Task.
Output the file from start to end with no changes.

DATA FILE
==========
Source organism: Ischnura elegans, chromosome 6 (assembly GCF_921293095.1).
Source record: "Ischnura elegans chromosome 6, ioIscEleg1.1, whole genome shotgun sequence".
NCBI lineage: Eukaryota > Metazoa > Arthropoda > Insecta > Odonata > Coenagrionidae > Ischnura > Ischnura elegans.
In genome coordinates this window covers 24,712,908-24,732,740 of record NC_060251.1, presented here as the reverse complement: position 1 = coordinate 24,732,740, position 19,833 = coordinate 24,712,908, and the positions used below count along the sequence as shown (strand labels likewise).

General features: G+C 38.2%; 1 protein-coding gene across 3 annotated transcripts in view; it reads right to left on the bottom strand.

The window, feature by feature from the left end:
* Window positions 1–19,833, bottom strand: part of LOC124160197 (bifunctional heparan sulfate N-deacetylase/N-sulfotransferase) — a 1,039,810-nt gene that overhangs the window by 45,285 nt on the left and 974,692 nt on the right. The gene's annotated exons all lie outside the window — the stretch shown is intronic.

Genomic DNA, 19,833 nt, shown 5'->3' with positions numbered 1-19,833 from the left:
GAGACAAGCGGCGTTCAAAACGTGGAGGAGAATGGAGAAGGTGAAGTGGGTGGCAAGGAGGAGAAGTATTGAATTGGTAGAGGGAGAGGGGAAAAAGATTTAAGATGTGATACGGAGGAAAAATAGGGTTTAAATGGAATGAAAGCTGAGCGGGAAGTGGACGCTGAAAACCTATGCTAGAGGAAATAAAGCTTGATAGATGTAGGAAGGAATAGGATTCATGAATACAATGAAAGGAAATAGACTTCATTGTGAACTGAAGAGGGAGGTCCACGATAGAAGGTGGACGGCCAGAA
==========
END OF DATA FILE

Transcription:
Source organism: Ischnura elegans, chromosome 6 (assembly GCF_921293095.1).
Source record: "Ischnura elegans chromosome 6, ioIscEleg1.1, whole genome shotgun sequence".
NCBI lineage: Eukaryota > Metazoa > Arthropoda > Insecta > Odonata > Coenagrionidae > Ischnura > Ischnura elegans.
In genome coordinates this window covers 24,712,908-24,732,740 of record NC_060251.1, presented here as the reverse complement: position 1 = coordinate 24,732,740, position 19,833 = coordinate 24,712,908, and the positions used below count along the sequence as shown (strand labels likewise).

General features: G+C 38.2%; 1 protein-coding gene across 3 annotated transcripts in view; it reads right to left on the bottom strand.

The window, feature by feature from the left end:
* Window positions 1–19,833, bottom strand: part of LOC124160197 (bifunctional heparan sulfate N-deacetylase/N-sulfotransferase) — a 1,039,810-nt gene that overhangs the window by 45,285 nt on the left and 974,692 nt on the right. The gene's annotated exons all lie outside the window — the stretch shown is intronic.

Genomic DNA, 19,833 nt, shown 5'->3' with positions numbered 1-19,833 from the left:
GAGACAAGCGGCGTTCAAAACGTGGAGGAGAATGGAGAAGGTGAAGTGGGTGGCAAGGAGGAGAAGTATTGAATTGGTAGAGGGAGAGGGGAAAAAGATTTAAGATGTGATACGGAGGAAAAATAGGGTTTAAATGGAATGAAAGCTGAGCGGGAAGTGGACGCTGAAAACCTATGCTAGAGGAAATAAAGCTTGATAGATGTAGGAAGGAATAGGATTCATGAATACAATGAAAGGAAATAGACTTCATTGTGAACTGAAGAGGGAGGTCCACGATAGAAGGTGGACGGCCAGAA